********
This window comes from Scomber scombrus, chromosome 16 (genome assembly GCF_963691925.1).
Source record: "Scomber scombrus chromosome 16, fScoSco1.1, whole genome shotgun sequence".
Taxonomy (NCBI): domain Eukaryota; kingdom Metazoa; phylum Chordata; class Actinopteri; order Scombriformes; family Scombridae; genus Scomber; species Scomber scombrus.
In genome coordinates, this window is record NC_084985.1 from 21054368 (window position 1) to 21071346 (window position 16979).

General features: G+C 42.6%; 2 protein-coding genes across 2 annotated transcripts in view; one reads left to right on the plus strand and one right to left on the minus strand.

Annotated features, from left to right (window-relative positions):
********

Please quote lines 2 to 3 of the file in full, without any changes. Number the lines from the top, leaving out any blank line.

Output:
Source record: "Scomber scombrus chromosome 16, fScoSco1.1, whole genome shotgun sequence".
Taxonomy (NCBI): domain Eukaryota; kingdom Metazoa; phylum Chordata; class Actinopteri; order Scombriformes; family Scombridae; genus Scomber; species Scomber scombrus.